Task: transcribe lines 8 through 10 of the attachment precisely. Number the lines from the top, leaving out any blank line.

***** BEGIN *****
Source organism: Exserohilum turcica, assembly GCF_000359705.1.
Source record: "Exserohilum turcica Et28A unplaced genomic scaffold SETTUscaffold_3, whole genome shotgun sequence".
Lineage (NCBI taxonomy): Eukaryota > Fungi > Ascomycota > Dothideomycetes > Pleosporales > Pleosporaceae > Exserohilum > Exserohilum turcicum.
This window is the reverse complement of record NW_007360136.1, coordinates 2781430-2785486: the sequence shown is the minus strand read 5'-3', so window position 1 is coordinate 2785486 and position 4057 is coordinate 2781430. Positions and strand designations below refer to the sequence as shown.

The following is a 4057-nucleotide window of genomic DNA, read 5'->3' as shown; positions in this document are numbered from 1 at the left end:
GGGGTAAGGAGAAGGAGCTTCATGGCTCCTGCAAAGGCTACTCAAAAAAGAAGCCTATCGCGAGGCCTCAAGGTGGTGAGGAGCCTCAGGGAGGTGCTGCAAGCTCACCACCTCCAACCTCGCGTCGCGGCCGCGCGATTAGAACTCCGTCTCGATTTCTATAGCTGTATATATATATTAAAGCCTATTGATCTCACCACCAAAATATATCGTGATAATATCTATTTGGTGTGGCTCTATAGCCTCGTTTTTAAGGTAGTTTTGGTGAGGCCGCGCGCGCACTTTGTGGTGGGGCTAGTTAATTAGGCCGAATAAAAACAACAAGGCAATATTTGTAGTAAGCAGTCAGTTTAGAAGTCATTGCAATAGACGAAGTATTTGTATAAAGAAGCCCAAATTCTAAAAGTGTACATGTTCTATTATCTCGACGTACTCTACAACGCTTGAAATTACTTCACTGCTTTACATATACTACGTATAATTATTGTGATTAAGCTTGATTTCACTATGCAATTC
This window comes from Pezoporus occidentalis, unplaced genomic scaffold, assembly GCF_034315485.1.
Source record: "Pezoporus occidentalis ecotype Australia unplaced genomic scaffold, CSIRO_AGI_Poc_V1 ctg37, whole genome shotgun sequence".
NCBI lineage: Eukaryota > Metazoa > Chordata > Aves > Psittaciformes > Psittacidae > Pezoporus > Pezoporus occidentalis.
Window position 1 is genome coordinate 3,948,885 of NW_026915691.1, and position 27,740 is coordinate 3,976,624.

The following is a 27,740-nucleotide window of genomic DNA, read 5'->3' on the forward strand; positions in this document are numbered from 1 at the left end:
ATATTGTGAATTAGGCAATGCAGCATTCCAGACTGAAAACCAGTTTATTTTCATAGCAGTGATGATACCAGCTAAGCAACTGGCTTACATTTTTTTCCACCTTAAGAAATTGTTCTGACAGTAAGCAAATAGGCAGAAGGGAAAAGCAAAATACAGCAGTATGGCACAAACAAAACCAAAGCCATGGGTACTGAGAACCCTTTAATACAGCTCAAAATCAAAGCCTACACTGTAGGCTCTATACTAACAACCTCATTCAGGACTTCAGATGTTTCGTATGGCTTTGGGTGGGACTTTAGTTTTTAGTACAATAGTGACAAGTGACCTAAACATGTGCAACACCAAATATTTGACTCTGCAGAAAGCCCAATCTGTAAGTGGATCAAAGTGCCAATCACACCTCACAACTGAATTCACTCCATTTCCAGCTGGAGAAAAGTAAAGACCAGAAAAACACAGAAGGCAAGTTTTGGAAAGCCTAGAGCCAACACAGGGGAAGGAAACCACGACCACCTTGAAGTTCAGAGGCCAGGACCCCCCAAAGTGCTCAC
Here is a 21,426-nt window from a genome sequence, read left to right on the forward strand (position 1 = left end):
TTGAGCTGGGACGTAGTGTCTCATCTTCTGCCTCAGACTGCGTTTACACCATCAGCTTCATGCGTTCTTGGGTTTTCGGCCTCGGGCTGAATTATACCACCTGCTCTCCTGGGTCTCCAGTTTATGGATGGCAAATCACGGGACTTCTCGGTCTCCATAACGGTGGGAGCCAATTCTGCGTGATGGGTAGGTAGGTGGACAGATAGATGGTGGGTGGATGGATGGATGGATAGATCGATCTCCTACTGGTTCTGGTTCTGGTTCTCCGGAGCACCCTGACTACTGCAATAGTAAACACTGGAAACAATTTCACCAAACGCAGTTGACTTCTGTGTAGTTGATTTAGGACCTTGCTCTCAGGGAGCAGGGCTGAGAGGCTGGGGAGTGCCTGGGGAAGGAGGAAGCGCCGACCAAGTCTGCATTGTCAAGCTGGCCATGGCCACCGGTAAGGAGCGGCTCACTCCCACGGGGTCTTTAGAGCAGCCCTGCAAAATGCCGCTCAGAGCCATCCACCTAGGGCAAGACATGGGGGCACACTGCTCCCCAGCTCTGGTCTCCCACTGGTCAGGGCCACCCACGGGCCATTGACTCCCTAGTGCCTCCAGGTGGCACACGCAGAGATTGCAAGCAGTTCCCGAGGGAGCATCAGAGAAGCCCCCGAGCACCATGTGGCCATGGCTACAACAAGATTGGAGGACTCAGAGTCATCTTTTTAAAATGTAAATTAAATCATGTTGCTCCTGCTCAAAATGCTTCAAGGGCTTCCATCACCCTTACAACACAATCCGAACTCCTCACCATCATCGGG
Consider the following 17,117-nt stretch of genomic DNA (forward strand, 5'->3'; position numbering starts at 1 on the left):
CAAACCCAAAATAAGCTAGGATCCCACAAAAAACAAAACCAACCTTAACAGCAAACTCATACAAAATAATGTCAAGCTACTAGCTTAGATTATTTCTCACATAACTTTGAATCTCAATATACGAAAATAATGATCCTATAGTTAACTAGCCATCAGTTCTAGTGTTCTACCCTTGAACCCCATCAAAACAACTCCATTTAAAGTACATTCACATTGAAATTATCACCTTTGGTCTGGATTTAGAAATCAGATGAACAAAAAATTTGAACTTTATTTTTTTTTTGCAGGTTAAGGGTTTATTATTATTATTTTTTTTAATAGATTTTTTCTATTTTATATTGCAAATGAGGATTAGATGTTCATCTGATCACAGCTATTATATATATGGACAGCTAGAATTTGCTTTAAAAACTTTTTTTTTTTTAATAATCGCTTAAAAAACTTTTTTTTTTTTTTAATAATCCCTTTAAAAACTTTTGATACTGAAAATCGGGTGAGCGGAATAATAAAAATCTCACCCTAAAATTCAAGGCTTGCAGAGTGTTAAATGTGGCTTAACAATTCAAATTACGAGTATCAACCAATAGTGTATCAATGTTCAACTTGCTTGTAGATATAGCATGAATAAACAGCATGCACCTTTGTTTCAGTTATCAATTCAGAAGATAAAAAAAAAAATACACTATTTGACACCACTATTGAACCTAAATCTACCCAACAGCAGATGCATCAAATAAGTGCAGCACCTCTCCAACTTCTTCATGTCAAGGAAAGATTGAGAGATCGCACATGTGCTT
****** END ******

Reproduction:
Source record: "Pezoporus occidentalis ecotype Australia unplaced genomic scaffold, CSIRO_AGI_Poc_V1 ctg37, whole genome shotgun sequence".
NCBI lineage: Eukaryota > Metazoa > Chordata > Aves > Psittaciformes > Psittacidae > Pezoporus > Pezoporus occidentalis.
Window position 1 is genome coordinate 3,948,885 of NW_026915691.1, and position 27,740 is coordinate 3,976,624.